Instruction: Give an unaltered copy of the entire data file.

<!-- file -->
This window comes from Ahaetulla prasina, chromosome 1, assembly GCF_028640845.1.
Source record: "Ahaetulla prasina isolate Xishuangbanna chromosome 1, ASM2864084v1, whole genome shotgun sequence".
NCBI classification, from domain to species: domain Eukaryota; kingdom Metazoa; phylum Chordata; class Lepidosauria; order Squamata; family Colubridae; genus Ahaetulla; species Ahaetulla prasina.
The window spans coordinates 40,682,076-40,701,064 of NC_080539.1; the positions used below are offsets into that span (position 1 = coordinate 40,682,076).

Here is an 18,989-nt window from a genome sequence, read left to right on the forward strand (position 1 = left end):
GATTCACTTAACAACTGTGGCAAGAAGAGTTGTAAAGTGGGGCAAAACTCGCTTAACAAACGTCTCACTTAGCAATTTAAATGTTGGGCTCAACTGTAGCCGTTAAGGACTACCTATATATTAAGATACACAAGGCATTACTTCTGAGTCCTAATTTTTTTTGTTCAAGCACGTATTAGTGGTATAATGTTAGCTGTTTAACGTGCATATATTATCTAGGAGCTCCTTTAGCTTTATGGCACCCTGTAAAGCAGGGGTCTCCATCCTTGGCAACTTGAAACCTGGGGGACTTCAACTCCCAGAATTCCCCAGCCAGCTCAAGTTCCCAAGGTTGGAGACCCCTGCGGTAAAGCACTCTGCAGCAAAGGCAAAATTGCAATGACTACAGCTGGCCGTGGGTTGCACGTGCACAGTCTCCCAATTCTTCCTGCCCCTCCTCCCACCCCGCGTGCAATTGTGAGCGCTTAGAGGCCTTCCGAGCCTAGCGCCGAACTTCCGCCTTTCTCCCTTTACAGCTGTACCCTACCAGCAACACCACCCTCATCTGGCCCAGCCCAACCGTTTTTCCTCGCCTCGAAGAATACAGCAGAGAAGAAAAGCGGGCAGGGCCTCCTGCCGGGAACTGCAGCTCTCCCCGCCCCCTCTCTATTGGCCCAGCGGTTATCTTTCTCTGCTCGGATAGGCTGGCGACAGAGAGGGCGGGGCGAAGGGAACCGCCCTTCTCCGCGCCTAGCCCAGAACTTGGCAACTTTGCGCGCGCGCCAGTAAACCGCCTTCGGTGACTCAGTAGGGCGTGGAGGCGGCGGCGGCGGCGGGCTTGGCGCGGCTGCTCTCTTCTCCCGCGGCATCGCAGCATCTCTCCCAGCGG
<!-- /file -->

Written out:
This window comes from Ahaetulla prasina, chromosome 1, assembly GCF_028640845.1.
Source record: "Ahaetulla prasina isolate Xishuangbanna chromosome 1, ASM2864084v1, whole genome shotgun sequence".
NCBI classification, from domain to species: domain Eukaryota; kingdom Metazoa; phylum Chordata; class Lepidosauria; order Squamata; family Colubridae; genus Ahaetulla; species Ahaetulla prasina.
The window spans coordinates 40,682,076-40,701,064 of NC_080539.1; the positions used below are offsets into that span (position 1 = coordinate 40,682,076).

Here is an 18,989-nt window from a genome sequence, read left to right on the forward strand (position 1 = left end):
GATTCACTTAACAACTGTGGCAAGAAGAGTTGTAAAGTGGGGCAAAACTCGCTTAACAAACGTCTCACTTAGCAATTTAAATGTTGGGCTCAACTGTAGCCGTTAAGGACTACCTATATATTAAGATACACAAGGCATTACTTCTGAGTCCTAATTTTTTTTGTTCAAGCACGTATTAGTGGTATAATGTTAGCTGTTTAACGTGCATATATTATCTAGGAGCTCCTTTAGCTTTATGGCACCCTGTAAAGCAGGGGTCTCCATCCTTGGCAACTTGAAACCTGGGGGACTTCAACTCCCAGAATTCCCCAGCCAGCTCAAGTTCCCAAGGTTGGAGACCCCTGCGGTAAAGCACTCTGCAGCAAAGGCAAAATTGCAATGACTACAGCTGGCCGTGGGTTGCACGTGCACAGTCTCCCAATTCTTCCTGCCCCTCCTCCCACCCCGCGTGCAATTGTGAGCGCTTAGAGGCCTTCCGAGCCTAGCGCCGAACTTCCGCCTTTCTCCCTTTACAGCTGTACCCTACCAGCAACACCACCCTCATCTGGCCCAGCCCAACCGTTTTTCCTCGCCTCGAAGAATACAGCAGAGAAGAAAAGCGGGCAGGGCCTCCTGCCGGGAACTGCAGCTCTCCCCGCCCCCTCTCTATTGGCCCAGCGGTTATCTTTCTCTGCTCGGATAGGCTGGCGACAGAGAGGGCGGGGCGAAGGGAACCGCCCTTCTCCGCGCCTAGCCCAGAACTTGGCAACTTTGCGCGCGCGCCAGTAAACCGCCTTCGGTGACTCAGTAGGGCGTGGAGGCGGCGGCGGCGGCGGGCTTGGCGCGGCTGCTCTCTTCTCCCGCGGCATCGCAGCATCTCTCCCAGCGG